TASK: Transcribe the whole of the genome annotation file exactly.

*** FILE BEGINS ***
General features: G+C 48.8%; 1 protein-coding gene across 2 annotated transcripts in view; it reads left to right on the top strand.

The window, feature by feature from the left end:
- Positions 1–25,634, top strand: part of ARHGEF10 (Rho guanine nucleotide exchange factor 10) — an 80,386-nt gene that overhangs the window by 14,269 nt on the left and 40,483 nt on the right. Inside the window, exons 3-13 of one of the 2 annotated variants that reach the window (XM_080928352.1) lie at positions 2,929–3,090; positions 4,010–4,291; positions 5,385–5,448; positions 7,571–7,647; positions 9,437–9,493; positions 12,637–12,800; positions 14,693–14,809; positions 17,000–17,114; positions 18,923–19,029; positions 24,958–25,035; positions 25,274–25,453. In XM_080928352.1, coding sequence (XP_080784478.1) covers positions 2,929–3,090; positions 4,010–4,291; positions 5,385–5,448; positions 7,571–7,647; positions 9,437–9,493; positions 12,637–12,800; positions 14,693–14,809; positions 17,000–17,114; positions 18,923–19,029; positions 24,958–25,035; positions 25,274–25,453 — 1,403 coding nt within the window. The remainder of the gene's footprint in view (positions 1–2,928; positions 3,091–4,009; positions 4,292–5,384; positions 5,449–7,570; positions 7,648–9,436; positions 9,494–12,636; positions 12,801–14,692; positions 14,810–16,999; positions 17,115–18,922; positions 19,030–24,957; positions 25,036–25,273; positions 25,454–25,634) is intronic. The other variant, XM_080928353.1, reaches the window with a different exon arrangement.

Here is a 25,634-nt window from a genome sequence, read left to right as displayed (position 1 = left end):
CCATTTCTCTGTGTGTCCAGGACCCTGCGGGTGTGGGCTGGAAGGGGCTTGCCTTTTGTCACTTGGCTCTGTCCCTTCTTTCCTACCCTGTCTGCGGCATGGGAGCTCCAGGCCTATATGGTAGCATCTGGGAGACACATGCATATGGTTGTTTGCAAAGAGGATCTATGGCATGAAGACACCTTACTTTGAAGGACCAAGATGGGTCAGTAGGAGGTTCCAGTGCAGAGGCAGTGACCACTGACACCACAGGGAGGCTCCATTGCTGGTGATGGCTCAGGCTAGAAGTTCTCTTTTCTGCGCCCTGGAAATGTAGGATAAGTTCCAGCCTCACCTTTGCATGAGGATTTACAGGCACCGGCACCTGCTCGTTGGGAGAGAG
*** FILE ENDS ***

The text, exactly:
General features: G+C 48.8%; 1 protein-coding gene across 2 annotated transcripts in view; it reads left to right on the top strand.

The window, feature by feature from the left end:
- Positions 1–25,634, top strand: part of ARHGEF10 (Rho guanine nucleotide exchange factor 10) — an 80,386-nt gene that overhangs the window by 14,269 nt on the left and 40,483 nt on the right. Inside the window, exons 3-13 of one of the 2 annotated variants that reach the window (XM_080928352.1) lie at positions 2,929–3,090; positions 4,010–4,291; positions 5,385–5,448; positions 7,571–7,647; positions 9,437–9,493; positions 12,637–12,800; positions 14,693–14,809; positions 17,000–17,114; positions 18,923–19,029; positions 24,958–25,035; positions 25,274–25,453. In XM_080928352.1, coding sequence (XP_080784478.1) covers positions 2,929–3,090; positions 4,010–4,291; positions 5,385–5,448; positions 7,571–7,647; positions 9,437–9,493; positions 12,637–12,800; positions 14,693–14,809; positions 17,000–17,114; positions 18,923–19,029; positions 24,958–25,035; positions 25,274–25,453 — 1,403 coding nt within the window. The remainder of the gene's footprint in view (positions 1–2,928; positions 3,091–4,009; positions 4,292–5,384; positions 5,449–7,570; positions 7,648–9,436; positions 9,494–12,636; positions 12,801–14,692; positions 14,810–16,999; positions 17,115–18,922; positions 19,030–24,957; positions 25,036–25,273; positions 25,454–25,634) is intronic. The other variant, XM_080928353.1, reaches the window with a different exon arrangement.

Here is a 25,634-nt window from a genome sequence, read left to right as displayed (position 1 = left end):
CCATTTCTCTGTGTGTCCAGGACCCTGCGGGTGTGGGCTGGAAGGGGCTTGCCTTTTGTCACTTGGCTCTGTCCCTTCTTTCCTACCCTGTCTGCGGCATGGGAGCTCCAGGCCTATATGGTAGCATCTGGGAGACACATGCATATGGTTGTTTGCAAAGAGGATCTATGGCATGAAGACACCTTACTTTGAAGGACCAAGATGGGTCAGTAGGAGGTTCCAGTGCAGAGGCAGTGACCACTGACACCACAGGGAGGCTCCATTGCTGGTGATGGCTCAGGCTAGAAGTTCTCTTTTCTGCGCCCTGGAAATGTAGGATAAGTTCCAGCCTCACCTTTGCATGAGGATTTACAGGCACCGGCACCTGCTCGTTGGGAGAGAG